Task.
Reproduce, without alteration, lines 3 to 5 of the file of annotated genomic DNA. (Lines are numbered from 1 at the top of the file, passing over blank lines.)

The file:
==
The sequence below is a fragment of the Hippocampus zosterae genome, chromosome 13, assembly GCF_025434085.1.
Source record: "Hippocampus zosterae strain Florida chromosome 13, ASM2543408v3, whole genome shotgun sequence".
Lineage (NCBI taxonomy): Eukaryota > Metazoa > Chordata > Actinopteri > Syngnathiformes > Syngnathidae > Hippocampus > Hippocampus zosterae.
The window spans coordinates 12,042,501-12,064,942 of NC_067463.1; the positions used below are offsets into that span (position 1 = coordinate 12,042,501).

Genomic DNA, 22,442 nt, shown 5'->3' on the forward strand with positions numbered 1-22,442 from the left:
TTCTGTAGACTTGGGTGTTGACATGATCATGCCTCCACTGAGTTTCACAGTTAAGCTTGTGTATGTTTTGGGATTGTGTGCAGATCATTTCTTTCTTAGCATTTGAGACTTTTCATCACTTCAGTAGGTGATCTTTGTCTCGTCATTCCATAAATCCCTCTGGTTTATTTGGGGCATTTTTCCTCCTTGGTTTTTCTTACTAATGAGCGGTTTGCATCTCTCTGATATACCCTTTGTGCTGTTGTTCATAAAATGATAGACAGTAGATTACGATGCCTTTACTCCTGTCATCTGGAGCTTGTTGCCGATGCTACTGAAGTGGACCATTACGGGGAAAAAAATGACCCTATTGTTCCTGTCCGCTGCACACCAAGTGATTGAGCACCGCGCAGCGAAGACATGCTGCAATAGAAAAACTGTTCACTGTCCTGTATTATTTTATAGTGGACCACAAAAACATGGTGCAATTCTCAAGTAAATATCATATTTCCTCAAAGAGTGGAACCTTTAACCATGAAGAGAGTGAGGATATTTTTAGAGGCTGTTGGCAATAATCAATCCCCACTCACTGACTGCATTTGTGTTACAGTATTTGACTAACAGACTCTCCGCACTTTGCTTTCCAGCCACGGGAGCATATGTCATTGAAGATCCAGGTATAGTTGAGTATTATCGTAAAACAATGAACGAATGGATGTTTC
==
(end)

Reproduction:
Lineage (NCBI taxonomy): Eukaryota > Metazoa > Chordata > Actinopteri > Syngnathiformes > Syngnathidae > Hippocampus > Hippocampus zosterae.
The window spans coordinates 12,042,501-12,064,942 of NC_067463.1; the positions used below are offsets into that span (position 1 = coordinate 12,042,501).

Genomic DNA, 22,442 nt, shown 5'->3' on the forward strand with positions numbered 1-22,442 from the left: